Washington, D.C. – The Financial Planning Coalition – comprising Certified Financial Planner Board of Standards, Inc. (CFP Board), the Financial Planning Association® (FPA®) and the National Association of Personal Financial Advisors (NAPFA) –submitted three letters addressing the Securities and Exchange Commission’s (SEC) proposed rule “Regulation Best Interest”; the proposed IA Interpretive Guidance; and the proposed Form CRS Relationship Summary.
This package of proposals provides the SEC the long-awaited opportunity to raise the standard of conduct applicable to broker-dealers who provide personalized investment advice; reaffirm the fiduciary obligation of investment advisers; enhance investor understanding by requiring both broker-dealers and investment advisers to deliver a relationship summary document to retail investors; and reduce investor confusion by restricting the use of certain titles by broker-dealers.
Faced with growing responsibility for their own investment decisions and an increasingly complex universe of financial products and services, Americans today must depend on competent and ethical advisors to help make decisions critical to their financial security. When they seek financial advice, however, they face a marketplace in which it is virtually impossible to distinguish a salesperson from an advisor, or between those advisors who are legally obligated to provide advice in the investor’s best interest versus those who are not. The Coalition supports the goal of helping investors understand the type of financial professional they are dealing with and what they should expect from their relationship.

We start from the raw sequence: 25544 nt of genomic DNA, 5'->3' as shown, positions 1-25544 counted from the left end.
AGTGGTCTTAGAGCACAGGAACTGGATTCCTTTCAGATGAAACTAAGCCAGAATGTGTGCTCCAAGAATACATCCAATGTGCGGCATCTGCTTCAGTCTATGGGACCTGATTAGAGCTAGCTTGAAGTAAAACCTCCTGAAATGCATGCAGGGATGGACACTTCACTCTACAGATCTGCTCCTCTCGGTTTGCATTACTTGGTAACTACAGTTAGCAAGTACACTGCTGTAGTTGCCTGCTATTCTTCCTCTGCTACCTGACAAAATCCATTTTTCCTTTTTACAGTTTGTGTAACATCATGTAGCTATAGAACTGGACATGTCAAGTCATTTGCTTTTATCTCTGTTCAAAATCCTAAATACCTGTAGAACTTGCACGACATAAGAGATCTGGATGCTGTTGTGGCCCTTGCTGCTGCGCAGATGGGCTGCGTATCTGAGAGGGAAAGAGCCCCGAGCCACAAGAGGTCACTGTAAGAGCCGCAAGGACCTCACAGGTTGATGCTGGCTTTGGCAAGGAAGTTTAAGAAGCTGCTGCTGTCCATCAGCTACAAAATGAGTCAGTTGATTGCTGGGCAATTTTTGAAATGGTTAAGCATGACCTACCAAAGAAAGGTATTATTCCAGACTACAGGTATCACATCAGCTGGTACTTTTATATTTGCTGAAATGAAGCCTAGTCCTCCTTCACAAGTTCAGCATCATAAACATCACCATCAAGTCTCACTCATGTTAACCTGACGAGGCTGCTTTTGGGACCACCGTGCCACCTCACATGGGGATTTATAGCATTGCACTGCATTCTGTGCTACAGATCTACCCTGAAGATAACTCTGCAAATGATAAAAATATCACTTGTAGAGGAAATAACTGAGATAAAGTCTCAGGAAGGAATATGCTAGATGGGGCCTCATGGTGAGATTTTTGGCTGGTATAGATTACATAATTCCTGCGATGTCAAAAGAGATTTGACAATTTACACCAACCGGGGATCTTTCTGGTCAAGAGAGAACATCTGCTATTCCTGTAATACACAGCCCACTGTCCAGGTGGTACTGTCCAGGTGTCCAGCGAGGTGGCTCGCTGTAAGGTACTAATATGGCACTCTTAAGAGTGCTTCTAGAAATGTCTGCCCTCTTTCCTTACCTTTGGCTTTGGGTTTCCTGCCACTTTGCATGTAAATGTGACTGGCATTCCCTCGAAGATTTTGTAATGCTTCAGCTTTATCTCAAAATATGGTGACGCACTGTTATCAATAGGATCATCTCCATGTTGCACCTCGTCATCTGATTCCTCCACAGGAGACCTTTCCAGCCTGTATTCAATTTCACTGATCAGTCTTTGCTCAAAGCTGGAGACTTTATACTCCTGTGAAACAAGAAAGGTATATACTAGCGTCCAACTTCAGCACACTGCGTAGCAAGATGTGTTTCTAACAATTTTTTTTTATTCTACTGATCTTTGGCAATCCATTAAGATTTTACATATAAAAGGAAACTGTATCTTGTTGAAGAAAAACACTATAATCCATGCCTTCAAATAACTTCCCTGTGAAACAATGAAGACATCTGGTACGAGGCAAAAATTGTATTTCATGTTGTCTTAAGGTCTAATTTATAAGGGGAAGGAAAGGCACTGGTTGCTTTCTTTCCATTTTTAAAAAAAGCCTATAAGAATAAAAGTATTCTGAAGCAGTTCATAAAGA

In the letters submitted to the SEC, the Coalition expresses its concerns regarding the package of rule proposals, and lays out its recommendations to strengthen the proposed rules, including encouraging the Commission to follow the lead of the CFP Board in revising its Standards to extend the fiduciary obligation of a CFP® professional to all Financial Advice.
The Coalition holds a longstanding interest in this issue and in numerous comment letters over the last several years has expressed its support for a fiduciary standard of care for all financial professionals who offer personalized investment advice to retail investors. A clear fiduciary standard equally applicable to all financial professionals who provide personalized investment advice, including broker-dealers, would help clarify the investment decisions Americans face every day.